A KPMG survey among European and Dutch banks indicated there is a clear focus on climate-related risks. Social risks are considered the least. It is suggested that climate-related and environmental risks are perceived as potentially more significant and a greater risk to overall financial stability in the long run.
Even with this focus on the E of ESG, banks seem to take a risk-based approach. Risk identification exercises are mostly directed at carbon-intensive sectors and implications for banks' credit risk profile. Ultimately credit risk is seen as the main channel through which environmental risks will be felt by banks.
The fast majority of banks only partially meets supervisory expectations. Those banks stating that sustainability is part of their business model on average seem to meet supervisory expectations better. In addition, banks showing relatively high or low exposure to carbon-intensive sectors perform better than the group in between. It is suggested that those with high exposures already acknowledged there are potentially material financial risks and started to integrate these risks in their risk management framework ahead of supervisory expectations. Those banks with low exposures may reason expectations are easier met due to lower financial risks. We see banks are foremost gradually integrating ESG risks within their risk management framework, starting from what are potentially the largest risks to the bank's financial position.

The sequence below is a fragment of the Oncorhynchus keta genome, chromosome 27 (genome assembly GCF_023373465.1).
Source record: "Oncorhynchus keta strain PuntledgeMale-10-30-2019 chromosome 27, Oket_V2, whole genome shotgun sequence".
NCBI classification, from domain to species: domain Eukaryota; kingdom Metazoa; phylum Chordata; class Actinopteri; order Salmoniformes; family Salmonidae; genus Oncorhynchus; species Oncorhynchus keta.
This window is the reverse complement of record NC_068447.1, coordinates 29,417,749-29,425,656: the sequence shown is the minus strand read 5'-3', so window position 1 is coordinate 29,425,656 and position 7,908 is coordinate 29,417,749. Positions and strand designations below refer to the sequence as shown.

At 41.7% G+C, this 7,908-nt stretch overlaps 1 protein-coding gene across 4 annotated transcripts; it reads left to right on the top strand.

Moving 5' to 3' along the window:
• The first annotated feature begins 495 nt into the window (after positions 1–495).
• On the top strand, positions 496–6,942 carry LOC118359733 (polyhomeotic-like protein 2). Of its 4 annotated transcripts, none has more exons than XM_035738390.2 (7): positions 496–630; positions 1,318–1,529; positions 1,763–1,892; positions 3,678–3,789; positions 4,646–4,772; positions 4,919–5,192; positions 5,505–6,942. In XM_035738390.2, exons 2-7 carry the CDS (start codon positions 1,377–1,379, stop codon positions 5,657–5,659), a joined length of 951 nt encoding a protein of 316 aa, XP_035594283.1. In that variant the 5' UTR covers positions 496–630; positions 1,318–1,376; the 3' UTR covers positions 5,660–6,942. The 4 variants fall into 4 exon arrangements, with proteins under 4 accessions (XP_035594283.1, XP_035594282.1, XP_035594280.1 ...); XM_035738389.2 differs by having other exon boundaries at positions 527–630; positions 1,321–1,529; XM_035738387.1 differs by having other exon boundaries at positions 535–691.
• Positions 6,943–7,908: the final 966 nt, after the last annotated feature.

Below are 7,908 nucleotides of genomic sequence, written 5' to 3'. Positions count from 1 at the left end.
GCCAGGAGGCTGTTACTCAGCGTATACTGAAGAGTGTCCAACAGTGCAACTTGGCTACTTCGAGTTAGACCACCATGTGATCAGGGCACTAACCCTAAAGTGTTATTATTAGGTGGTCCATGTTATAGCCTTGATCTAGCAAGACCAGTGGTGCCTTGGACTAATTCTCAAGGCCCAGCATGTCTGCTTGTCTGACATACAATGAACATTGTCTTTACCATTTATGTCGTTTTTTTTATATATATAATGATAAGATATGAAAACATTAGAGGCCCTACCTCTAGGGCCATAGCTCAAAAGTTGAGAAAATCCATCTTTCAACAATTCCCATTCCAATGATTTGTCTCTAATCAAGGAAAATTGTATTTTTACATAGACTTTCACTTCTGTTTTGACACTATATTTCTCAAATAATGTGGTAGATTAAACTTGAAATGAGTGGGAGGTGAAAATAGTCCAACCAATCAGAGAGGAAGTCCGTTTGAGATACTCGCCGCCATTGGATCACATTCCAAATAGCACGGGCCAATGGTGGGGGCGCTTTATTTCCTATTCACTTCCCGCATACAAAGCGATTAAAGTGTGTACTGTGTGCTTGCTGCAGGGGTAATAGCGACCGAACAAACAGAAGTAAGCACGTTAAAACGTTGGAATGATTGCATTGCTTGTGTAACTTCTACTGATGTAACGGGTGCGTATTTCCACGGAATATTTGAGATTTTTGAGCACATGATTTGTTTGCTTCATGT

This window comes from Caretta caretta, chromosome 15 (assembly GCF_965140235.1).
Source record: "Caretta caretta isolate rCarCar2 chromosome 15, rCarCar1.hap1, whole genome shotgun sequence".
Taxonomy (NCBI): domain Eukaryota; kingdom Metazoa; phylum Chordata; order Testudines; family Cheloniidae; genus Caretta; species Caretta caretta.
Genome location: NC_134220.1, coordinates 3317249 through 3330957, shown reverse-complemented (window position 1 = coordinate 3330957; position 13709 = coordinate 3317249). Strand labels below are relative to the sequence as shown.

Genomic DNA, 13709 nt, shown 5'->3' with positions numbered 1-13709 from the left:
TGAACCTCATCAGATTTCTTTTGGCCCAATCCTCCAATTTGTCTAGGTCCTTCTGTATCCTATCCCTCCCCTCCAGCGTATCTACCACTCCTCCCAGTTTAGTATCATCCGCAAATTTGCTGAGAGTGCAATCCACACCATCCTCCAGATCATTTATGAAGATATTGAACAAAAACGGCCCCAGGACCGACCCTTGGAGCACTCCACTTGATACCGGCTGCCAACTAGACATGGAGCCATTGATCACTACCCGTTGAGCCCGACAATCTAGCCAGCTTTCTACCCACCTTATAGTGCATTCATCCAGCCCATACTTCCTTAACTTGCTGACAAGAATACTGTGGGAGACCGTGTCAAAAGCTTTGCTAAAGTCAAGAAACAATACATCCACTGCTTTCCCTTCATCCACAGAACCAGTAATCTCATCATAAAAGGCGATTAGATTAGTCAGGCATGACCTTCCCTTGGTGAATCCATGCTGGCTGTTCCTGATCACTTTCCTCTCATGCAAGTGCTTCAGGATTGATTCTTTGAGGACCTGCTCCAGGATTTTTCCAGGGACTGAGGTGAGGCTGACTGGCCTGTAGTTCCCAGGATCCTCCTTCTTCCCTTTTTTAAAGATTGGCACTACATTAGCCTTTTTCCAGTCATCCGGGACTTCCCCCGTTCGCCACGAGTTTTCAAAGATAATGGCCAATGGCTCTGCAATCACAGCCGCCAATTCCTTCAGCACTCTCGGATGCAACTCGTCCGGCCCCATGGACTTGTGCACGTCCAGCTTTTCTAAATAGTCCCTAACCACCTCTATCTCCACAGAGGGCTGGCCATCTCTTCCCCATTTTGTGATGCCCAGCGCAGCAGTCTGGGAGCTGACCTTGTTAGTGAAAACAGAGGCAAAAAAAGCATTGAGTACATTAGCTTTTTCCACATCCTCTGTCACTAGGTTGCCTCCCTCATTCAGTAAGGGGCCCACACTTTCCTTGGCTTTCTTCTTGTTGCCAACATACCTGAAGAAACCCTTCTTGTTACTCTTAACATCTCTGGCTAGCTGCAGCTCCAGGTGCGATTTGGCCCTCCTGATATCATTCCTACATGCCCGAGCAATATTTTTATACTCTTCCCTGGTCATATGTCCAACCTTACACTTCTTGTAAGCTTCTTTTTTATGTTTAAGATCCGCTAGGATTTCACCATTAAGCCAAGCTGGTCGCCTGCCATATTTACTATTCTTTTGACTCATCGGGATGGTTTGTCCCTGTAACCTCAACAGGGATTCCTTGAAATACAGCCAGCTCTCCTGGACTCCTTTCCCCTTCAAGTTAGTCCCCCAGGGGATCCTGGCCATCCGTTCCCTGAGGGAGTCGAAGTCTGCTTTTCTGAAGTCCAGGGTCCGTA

The main challenges for climate-related risk relate to developing methodologies to measure risks and acquiring the required data to apply these methodologies. The traditional methods to assess financial risks are not appropriate as climate-related risks are non-linear, involve longer time horizons and historical data is of little use. Much efforts by banks, supervisors, regulators and academics are being taken to fundamentally understand climate-related risks, their transmission channels to financial risk types and methods to quantify those risks. Methods based on scenario analyses and stress testing play a pivotal role. ECB plans a climate stress test for Significant Institutions in 2022, so this is definitely an area for many banks to continue efforts without delay.